Outcome and follow-up
One month after symblepharon release with supplemental SLET in the left eye the superior fornix was deep (figure 2C). The entire cornea was avascular and epithelised with an unaided visual acuity of 20/40. The donor eye was unharmed and the donor sites had completely epithelised (figure 2D). The steroid eye drops were discontinued and the patient was asked to use only topical lubricants (carboxymethylcellulose 0.5% eye drops) 2–3 times daily in both eyes. Six months after the last procedure and in the subsequent follow-up visits the child continued to maintain a stable, epithelised and avascular corneal surface in the left eye without any sign of recurrence of LSCD or symblepharon (figure 2E).
Edible lime (chuna) injuries in children have been known to cause severe ocular surface burns, and have been reported to have a poor visual prognosis.4 This case, to us, represents the severest form of LSCD owing to chemical injury, with extensive symblepharon formation, a completely conjunctivalised surface and no view of the cornea. Of particular interest is the presence of an ocular surface granuloma, later determined to contain residual calcium. This is a rare finding, reported earlier by our group in only 4 out of 29 cases of LSCD caused by chemical injury.5 For more than a decade, we have been using autologous CLET for managing cases of total LSCD with a considerable degree of success. However, CLET in paediatric patients is less successful than in adults, with more recurrences.2 ,3 Our group has recently described results of SLET, a technique that utilises minimal limbal tissue from the donor site, akin to CLET.1 Unlike CLET, however, SLET is a single-stage procedure that obviates the need for expensive ex vivo cultivation of cells. This case illustrates the fact that SLET can be successfully utilised to restore a stable corneal surface with consequent improvement in visual acuity in the face of the severest manifestations of total LSCD. Postoperative events also emphasise the need for rigorous follow-up and meticulous examination for early recurrence of LSCD. It can be argued that focal recurrences, such as in this case, may be observed without intervention as long as the visual acuity remains unaffected. However, the safety and efficacy of a repeat autologous stem cell transplantation procedure have been established.6 With SLET it is possible to tailor the amount of limbal tissue taken from the donor site according to the extent of LSCD recurrence. This, coupled with the minimal costs and simplicity of SLET, encouraged us to intervene early. Conceivably, these advantages may make the prospect of repeat, ‘top-up’ SLET for addressing focal recurrences of LSCD more attractive than repeat CLET. Further experience with more cases and longer follow-up would help in delineating the role of this novel technique in similar situations.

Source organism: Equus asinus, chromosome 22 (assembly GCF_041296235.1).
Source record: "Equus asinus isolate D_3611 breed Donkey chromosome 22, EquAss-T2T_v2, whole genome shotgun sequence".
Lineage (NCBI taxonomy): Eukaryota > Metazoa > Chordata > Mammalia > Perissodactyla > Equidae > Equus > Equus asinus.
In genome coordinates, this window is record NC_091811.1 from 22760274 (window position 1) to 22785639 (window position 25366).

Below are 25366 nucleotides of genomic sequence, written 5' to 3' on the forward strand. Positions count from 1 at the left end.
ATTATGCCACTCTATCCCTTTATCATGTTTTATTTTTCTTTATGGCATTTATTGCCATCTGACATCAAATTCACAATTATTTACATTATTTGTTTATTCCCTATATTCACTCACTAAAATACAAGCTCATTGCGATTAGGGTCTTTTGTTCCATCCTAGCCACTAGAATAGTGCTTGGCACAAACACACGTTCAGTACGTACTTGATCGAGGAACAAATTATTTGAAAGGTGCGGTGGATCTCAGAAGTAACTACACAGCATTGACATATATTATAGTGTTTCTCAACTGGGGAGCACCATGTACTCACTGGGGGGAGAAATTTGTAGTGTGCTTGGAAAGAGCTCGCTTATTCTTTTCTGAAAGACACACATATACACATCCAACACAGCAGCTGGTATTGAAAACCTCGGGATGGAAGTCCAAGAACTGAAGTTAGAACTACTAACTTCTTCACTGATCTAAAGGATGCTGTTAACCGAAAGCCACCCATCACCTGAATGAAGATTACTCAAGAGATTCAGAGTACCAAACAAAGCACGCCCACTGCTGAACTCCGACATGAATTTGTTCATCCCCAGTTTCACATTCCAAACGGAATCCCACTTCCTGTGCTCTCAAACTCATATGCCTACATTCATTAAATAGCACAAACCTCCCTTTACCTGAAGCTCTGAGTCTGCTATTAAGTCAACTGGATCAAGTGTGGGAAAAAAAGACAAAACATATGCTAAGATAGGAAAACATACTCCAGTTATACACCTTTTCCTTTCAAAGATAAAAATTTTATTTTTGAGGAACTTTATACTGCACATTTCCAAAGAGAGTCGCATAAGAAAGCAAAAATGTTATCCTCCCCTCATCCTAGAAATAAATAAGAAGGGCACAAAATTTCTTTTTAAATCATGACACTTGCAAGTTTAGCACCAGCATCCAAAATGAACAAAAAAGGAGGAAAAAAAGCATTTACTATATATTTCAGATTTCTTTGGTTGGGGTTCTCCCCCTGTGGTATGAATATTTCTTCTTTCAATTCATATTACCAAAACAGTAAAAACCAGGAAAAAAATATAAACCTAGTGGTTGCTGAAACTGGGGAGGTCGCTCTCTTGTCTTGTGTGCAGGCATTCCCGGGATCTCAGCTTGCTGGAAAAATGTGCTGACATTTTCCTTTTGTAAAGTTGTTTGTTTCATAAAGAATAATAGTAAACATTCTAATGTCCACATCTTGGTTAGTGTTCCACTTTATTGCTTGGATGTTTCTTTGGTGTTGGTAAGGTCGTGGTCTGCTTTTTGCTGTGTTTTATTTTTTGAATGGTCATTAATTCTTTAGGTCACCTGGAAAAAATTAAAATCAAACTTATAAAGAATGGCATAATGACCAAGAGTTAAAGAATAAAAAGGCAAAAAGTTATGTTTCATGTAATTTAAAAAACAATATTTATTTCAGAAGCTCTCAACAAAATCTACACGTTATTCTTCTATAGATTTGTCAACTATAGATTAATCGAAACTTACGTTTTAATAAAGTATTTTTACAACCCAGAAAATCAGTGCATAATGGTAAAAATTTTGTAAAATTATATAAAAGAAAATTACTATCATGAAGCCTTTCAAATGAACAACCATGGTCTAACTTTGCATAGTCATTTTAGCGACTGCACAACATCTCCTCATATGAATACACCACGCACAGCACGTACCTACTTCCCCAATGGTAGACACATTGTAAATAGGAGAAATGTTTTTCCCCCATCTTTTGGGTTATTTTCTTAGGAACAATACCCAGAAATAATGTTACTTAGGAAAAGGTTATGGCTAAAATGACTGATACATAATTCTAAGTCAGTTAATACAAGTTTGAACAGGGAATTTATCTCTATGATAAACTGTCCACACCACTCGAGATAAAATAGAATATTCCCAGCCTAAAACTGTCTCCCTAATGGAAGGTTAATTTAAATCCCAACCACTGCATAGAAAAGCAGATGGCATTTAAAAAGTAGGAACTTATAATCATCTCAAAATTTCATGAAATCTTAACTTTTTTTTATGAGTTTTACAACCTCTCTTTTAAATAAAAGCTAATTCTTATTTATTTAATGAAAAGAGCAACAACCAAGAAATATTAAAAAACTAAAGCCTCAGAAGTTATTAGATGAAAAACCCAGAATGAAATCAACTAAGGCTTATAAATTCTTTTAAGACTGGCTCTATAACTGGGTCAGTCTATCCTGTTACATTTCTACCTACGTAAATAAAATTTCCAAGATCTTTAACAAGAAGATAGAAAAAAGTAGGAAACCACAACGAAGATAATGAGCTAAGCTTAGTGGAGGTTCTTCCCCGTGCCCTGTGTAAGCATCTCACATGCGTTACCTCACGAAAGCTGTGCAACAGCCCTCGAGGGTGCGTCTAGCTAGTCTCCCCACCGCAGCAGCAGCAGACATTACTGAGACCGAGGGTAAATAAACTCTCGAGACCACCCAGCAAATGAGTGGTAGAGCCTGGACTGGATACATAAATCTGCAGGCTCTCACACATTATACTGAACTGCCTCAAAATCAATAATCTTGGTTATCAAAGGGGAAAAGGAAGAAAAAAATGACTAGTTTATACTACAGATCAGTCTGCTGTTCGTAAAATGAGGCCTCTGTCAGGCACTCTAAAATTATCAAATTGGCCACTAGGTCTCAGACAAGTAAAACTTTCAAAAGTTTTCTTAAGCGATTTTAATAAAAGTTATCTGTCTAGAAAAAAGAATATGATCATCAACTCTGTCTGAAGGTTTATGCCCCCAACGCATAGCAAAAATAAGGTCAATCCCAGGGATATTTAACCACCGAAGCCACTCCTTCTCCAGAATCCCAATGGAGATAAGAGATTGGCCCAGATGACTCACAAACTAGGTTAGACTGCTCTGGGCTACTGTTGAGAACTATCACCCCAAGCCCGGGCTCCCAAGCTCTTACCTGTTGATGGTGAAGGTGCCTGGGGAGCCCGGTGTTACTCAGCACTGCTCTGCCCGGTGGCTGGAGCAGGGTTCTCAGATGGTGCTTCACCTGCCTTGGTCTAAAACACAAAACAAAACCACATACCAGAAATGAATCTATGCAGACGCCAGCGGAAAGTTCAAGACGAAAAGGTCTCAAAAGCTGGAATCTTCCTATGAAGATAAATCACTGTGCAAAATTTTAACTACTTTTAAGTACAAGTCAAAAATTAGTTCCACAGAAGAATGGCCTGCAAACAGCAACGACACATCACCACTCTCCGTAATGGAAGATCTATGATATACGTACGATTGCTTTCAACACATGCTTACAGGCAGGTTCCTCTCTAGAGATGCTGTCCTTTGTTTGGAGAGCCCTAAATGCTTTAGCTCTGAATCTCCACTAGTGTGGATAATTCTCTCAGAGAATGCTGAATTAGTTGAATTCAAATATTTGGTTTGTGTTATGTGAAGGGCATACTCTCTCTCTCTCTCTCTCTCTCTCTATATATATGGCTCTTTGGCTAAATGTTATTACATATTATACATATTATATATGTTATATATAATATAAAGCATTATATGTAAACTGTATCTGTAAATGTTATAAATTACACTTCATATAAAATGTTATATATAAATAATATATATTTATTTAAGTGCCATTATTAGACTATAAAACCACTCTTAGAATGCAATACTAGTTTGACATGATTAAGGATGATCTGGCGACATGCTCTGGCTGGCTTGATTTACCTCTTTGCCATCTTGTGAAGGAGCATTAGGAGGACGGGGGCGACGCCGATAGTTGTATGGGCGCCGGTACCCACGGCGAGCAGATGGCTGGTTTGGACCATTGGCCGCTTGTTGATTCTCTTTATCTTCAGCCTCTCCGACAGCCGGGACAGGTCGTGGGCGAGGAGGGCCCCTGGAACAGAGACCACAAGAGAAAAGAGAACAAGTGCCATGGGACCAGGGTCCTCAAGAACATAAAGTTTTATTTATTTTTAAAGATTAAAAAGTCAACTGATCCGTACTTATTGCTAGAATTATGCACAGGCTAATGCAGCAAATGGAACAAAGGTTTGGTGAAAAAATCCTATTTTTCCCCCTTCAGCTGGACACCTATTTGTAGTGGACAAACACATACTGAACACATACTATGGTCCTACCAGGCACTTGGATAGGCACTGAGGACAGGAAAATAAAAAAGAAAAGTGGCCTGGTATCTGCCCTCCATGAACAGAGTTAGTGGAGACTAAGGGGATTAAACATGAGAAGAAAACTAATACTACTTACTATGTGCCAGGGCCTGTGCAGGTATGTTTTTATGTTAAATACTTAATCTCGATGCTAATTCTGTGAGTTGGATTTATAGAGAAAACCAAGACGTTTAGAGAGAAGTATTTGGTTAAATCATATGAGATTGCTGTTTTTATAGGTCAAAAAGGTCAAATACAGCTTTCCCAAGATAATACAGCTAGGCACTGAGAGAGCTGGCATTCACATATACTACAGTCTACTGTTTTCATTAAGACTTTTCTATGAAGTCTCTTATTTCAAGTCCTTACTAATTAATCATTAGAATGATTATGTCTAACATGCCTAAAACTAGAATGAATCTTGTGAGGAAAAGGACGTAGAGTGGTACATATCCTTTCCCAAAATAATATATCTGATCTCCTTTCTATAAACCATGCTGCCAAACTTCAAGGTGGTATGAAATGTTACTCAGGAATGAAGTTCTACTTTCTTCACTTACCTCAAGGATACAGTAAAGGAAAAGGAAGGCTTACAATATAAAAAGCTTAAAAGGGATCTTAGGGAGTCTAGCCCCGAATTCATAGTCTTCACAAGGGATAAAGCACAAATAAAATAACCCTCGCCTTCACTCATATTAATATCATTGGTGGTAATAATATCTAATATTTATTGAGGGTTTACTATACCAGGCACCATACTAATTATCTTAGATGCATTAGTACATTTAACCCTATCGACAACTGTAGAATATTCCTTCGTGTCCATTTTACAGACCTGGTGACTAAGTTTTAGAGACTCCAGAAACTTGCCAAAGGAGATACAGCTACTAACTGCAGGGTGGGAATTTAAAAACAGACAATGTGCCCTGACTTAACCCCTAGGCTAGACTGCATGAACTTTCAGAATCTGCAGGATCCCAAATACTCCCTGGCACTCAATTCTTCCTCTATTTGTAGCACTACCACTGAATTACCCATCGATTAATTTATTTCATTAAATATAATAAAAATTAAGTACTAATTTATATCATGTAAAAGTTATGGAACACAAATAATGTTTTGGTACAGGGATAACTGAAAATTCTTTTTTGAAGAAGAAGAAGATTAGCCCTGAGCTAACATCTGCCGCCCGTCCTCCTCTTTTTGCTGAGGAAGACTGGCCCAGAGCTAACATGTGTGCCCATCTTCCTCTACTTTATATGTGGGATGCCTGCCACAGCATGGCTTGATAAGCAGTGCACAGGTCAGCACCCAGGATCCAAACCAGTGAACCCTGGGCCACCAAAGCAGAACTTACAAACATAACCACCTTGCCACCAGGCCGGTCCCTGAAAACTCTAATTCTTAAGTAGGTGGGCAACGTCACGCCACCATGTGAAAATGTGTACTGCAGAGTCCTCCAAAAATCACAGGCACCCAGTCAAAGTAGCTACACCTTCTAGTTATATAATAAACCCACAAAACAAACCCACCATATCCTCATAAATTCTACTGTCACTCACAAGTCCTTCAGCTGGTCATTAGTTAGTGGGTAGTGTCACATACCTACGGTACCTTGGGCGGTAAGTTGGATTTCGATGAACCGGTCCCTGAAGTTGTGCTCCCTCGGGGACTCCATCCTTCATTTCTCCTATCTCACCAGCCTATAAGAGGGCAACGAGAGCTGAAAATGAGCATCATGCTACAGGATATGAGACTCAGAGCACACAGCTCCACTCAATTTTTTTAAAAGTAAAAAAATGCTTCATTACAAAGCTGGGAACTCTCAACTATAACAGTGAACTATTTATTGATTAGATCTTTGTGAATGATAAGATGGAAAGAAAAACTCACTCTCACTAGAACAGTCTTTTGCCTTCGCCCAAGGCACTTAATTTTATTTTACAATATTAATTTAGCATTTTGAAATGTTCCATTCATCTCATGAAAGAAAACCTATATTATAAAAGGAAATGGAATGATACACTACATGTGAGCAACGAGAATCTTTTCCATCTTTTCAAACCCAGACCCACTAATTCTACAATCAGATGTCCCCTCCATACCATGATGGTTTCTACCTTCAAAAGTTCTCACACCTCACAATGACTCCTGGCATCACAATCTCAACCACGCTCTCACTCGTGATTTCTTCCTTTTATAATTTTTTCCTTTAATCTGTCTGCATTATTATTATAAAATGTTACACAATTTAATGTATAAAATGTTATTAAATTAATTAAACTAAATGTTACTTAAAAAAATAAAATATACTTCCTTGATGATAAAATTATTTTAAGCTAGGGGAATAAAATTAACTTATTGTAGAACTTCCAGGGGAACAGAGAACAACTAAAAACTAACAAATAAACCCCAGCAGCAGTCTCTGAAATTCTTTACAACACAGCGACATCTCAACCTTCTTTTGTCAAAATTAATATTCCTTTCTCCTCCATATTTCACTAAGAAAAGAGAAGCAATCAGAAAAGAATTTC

Edible lime (chuna) injury can lead to severe ocular surface burns, manifesting as total limbal stem cell deficiency (LSCD) and granuloma with retained calcium particles.
Simple limbal epithelial transplantation (SLET) is a novel, single-stage technique that utilises minimal donor limbal tissue. It does not require expensive ex vivo cultivation of cells and can successfully restore the corneal surface, leading to improvement in visual acuity.
SLET can be used in paediatric cases of total LSCD secondary to severe ocular surface burns with good outcomes.
Careful clinical examination and rigorous follow-up are essential to detect early, focal recurrence of LSCD, which can be managed using supplementary procedures such as targeted, ‘top-up’ SLET.
Contributors All three authors have contributed in conceptualising and drafting the manuscript and finally approving it.
Competing interests None.
Patient consent Obtained.
Provenance and peer review Not commissioned; externally peer reviewed.